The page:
Ohio Case Law Update
- Signing a mortgage is enough to bind signatory despite not being named in the mortgage if the signature demonstrates an intent to be bound by the mortgage. The Bankruptcy Appellate Panel for the United States Sixth Circuit Court of Appeals asked the Ohio Supreme Court to clarify “whether a mortgage is invalid and unenforceable against the interest of a person who has initialed, signed, and acknowledged the mortgage agreement but who is not identified by name in the body of the agreement.” In this case, Vodrick and Marcy Perry filed for bankruptcy. At issue was a piece of property subject to a promissory note and mortgage. The bank held the promissory note, which was signed and initialed by Mr. Perry only, while the mortgage was signed by both Mr. and Mrs. Perry. The Ohio Supreme Court held that “the failure to identify a signatory by name in the body of a mortgage agreement does not render the agreement unenforceable as a matter of law against that signatory.” The focus is on the signor’s intent to be bound by the mortgage, even if the mortgage itself does not mention the signor by name. The case is cited as Bank of New York Mellon v. Rhiel, Slip Opinion No. 2018-Ohio-5087, and the Ohio Supreme Court’s opinion is available here.
- Specific reference in a deed to a mineral interest preserves the interest despite Marketable Title Act when the reference includes the type of interest created and to whom the interest was granted. Generally, Ohio’s Marketable Title Act allows a landowner with an unbroken chain of title for forty years or more to take an interest in the land free and clear of other claims that arose before the “root of title.” However, there is an exception where prior interests will still apply if there is a specific identification of a recorded title transaction, rather than a general reference to an interest. In this case, Nick and Flora Kuhn conveyed a 60-acre tract of land in 1915, but retained an interest in royalties from any oil and gas extracted from the parcel, specifically naming Nick and Flora Kuhn and their heirs and assigns. Then in 1969, the Blackstone family purchased the 60-acre parcel, and received a deed that included language “[e]xcepting the one-half interest in oil and gas royalty previously excepted by Nick Kuhn, their [sic] heirs and assigns in the above described sixty acres.” The Blackstone family sought to quiet title and have the Kuhn heirs’ interest extinguished or deemed abandoned in 2012. The Ohio Supreme Court interpreted the language in the deed as sufficient to survive Ohio’s Marketable Title Act, which preserves the Kuhn heirs’ oil and gas interest that dates back to 1915. The case is cited as Blackstone v. Moore, Slip Opinion No. 2018-Ohio-4959, and the Ohio Supreme Court’s opinion is available here.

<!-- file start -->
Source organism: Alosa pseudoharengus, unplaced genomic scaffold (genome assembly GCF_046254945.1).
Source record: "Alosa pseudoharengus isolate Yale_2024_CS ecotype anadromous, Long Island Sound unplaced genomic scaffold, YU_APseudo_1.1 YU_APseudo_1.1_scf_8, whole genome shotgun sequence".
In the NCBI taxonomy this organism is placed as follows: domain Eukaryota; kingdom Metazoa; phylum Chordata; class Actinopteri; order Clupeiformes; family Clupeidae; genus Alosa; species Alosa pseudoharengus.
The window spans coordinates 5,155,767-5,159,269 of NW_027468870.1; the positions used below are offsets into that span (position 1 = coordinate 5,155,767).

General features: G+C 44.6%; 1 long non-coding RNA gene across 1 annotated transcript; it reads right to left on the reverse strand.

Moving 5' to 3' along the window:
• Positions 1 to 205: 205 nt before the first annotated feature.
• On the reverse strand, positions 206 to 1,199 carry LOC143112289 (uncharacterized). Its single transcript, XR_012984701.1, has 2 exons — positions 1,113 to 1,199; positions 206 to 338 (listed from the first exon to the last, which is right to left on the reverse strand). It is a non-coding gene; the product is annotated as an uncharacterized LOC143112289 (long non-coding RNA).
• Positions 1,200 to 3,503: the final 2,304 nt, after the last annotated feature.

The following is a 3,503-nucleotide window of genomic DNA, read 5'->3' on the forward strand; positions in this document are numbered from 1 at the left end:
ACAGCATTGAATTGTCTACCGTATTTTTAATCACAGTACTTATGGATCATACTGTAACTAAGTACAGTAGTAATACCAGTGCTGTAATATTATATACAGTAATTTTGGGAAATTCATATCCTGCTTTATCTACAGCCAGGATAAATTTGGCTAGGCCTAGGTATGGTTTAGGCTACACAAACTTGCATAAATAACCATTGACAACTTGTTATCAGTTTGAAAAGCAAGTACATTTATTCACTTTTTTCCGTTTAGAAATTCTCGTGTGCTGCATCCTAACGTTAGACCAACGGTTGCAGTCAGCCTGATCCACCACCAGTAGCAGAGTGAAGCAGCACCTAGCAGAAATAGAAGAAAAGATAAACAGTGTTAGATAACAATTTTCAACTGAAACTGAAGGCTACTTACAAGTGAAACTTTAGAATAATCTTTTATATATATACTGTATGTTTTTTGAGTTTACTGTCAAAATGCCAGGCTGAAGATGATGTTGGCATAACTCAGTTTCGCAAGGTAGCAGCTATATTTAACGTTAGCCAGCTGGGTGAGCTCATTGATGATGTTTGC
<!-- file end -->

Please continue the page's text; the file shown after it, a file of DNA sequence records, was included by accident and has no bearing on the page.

Written by Ellen Essman, Law Fellow, OSU Agricultural & Resource Law Program
Last summer, federal legislation requiring a National Bioengineered Food Disclosure Standard (“the Standard”) was signed into law by President Obama. The law requires the establishment of standard for labeling foods that contain bioengineered substances such as GMOs (genetically modified organisms). It was meant to preempt state GMO labeling laws and instead create a standard that would be applicable nationwide. This summer, the United States Department of Agriculture’s Agricultural Marketing Service (AMS) is moving a step closer toward implementing the law. To this end, AMS released a list on June 28, 2017 of thirty questions for parties interested in the Standard, such as food producers, retailers and manufacturers. The answers will be taken into consideration when USDA begins writing its agency rules to fully implement the Bioengineered Food Disclosure Standard.
Many of the questions concern how certain terms, such as “very small” and “small” packages, “very small” and “small” food manufacturers should be defined under the law. Similarly, the agency asks what terms should be considered synonymous with “bioengineering.” AMS also presents technical questions, such as what kinds of breeding techniques should be thought of as conventional, what genetic modifications should be seen as natural, and what amounts of bioengineered substance in a food should require a disclosure and a number of questions relating to how bioengineering should be disclosed on food products and their packages. Finally, AMS asks quite a few questions involving compliance with the Standard, such as what types of records should be maintained by regulated parties and how AMS will go about investigating noncompliance.
The full list of questions, including an explanation of each, is available here. Producers, retailers, manufacturers, biotechnology companies, consumers and others interested in the rule are encouraged to submit their answers and feedback to GMOlabeling@ams.usda.gov by July 17, 2017.
For more information on the National Bioengineered Food Disclosure Standard legislation, see our previous blog post from July 2016 here.
After several years of debate over voluntary versus mandatory GMO (genetically modified organism) labeling, Congress passed legislation yesterday to create a unified national standard requiring disclosure of information for bioengineered foods. Predictions are that President Obama will sign the legislation soon. Once effective, the new law will preempt state laws that require labeling of foods containing GMOs, such as the Vermont labeling law that recently became effective on July 1. The bill's passage through Congress represented a bi-partisan compromise led by senators Pat Roberts (R-KS) and Debbie Stabenow (D-MI). "This is the most important food and agriculture policy debate of the last 20 years," said Sen. Roberts.